Urban school systems are at a crossroads in many major U.S. cities, fighting declining enrollments and struggling to attract and retain top teachers.
Indianapolis is no different, with consolidation reshaping the face of some districts and educators trying to find solid footing in the shifting landscapes. With these changes come new challenges and opportunities, and the School of Education at Indiana University-Purdue University Indianapolis is poised to strengthen partnerships with local school districts.
IUPUI's unit, a part of the Indiana University School of Education for its entire history, will formally separate from IU Bloomington next summer. Earlier this month, the IU Board of Trustees endorsed a recommendation to create two separate schools on the Bloomington and Indianapolis campuses.
With the move, the School of Education at IUPUI will seek to enhance its programming and reputation in the area of urban education, focusing on Indianapolis Public Schools and other partner school districts. That means providing pathways for individuals from underrepresented groups to gain the education necessary to become classroom teachers as well as continuing to expand efforts related to, among other areas, school administration, teacher and counselor training, curriculum development, and educational technology. The School of Education has more than 40 tenure-track and clinical faculty members.
"We are perfectly positioned, by geography and by our curriculum, to focus on Indianapolis Public Schools as well as on the evolving needs of urban schools everywhere," said Robin Hughes, executive associate dean for the School of Education at IUPUI. "We will continue to train the next generation of teachers and school administrators and look forward to seeing the impact they'll make in young lives, just as IUPUI's School of Education alumni have done for decades."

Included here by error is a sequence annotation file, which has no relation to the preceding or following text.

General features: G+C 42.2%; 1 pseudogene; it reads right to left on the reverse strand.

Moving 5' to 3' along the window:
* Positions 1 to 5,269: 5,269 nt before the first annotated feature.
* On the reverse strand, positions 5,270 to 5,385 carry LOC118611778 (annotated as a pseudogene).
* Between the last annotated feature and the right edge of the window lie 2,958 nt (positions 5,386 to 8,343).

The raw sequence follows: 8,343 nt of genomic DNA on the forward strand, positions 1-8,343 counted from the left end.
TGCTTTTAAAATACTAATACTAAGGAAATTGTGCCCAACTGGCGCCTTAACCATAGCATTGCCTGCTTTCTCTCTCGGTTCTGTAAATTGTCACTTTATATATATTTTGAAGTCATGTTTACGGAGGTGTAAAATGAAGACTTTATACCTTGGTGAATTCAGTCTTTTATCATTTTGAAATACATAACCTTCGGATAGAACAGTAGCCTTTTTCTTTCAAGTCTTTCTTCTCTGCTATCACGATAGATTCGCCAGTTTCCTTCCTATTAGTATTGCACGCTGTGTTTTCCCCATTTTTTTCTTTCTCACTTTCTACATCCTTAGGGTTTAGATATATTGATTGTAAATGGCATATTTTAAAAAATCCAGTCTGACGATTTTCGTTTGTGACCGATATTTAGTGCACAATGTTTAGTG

The formation of two independent schools reflects one of the top priorities of IU's Bicentennial Strategic Plan, which calls for the university to reimagine its approach to education, with particular attention to trends in teacher education and education research as well as how to best serve the critical educational challenges that the state and nation will face in the coming decades.
"These changes will enable IUPUI to further the strong impact it has had on improving urban education and position the new school as one of the premier schools of education with a focus on the issues and challenges presented by urban environments," Nasser H. Paydar, IU executive vice president and IUPUI chancellor, said in an Aug. 11 press release.